Alternating current, or AC, power is a type of electrical current that alternates between a positive and negative charge and flow. AC power differs from the other main type of current, DC, which is a direct current that always flows in one direction between the positive and negative terminals.
DC power is the type of current used in batteries, which always have a constant positive and negative terminal. Alternating current electricity is produced by power plants, allowing the energy companies to change the voltage of the electricity. This is important, as it enables high voltages to travel across long distances. The high voltages are then reduced through a transformer before entering the local power grid.
Unlike AC power, the voltage of DC power is fixed, which means it would be nearly impossible to transport large voltages of DC electricity. In many cases, AC power is transformed to as high as 1 million volts, which is then reduced to around 1,000 volts when it enters the local power grid. This is then further reduced to 120 volts when it enters homes or other buildings.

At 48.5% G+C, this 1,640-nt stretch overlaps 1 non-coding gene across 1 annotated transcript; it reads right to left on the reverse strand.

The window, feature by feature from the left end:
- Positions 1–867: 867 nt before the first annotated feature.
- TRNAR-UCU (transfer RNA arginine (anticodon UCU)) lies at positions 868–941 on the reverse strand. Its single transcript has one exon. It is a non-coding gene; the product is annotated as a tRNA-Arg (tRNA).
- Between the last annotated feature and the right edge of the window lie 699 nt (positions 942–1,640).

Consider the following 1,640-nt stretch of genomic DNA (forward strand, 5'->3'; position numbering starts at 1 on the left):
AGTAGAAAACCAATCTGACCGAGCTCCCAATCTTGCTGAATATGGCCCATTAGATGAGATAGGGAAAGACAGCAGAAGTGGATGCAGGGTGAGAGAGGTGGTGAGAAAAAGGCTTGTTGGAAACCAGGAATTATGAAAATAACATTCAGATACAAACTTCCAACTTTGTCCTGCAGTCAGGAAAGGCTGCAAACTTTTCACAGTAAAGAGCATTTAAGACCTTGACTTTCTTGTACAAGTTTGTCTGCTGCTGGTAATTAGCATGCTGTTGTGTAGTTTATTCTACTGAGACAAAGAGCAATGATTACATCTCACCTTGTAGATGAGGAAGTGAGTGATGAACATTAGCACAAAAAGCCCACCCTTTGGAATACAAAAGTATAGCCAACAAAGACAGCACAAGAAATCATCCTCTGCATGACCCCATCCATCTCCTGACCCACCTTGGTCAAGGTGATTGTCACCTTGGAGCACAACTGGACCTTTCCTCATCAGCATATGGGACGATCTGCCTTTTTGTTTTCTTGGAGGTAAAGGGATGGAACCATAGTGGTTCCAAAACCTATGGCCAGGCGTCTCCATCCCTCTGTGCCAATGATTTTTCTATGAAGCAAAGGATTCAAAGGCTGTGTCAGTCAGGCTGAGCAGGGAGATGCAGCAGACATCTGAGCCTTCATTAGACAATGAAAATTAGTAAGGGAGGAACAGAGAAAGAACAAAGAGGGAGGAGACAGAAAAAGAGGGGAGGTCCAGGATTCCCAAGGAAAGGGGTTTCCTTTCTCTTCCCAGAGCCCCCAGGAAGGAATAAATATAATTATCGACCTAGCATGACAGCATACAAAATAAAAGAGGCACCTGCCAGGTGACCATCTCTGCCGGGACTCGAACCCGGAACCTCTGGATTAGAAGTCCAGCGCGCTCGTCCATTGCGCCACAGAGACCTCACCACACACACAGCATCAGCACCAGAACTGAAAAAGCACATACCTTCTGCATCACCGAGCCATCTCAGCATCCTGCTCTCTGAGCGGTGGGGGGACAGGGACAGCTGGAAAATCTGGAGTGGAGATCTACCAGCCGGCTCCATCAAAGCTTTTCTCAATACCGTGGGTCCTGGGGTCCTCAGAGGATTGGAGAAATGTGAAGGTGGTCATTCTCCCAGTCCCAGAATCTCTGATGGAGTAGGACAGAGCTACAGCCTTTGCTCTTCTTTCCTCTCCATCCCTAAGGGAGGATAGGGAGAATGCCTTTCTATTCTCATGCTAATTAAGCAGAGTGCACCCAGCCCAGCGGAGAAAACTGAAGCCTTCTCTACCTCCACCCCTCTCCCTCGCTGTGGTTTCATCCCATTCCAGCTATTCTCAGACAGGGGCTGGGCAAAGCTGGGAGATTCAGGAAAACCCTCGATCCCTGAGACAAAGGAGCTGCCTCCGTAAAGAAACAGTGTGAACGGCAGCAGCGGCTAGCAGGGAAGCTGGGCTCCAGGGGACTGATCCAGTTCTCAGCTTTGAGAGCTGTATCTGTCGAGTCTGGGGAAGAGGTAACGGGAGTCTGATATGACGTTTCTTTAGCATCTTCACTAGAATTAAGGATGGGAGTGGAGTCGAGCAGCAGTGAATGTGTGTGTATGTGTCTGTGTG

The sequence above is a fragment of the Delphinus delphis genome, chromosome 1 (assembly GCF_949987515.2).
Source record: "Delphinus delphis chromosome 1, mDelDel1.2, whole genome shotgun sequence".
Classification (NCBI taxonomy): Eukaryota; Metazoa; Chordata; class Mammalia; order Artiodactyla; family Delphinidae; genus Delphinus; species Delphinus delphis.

In the United States, AC power alternates its flow 60 times per second, while it only alternates 50 times per second in Europe and many other places. Most standard U.S. power outlets provide 120-volt, 60-cycle AC power, while European outlets use 240-volt, 50-cycle electricity.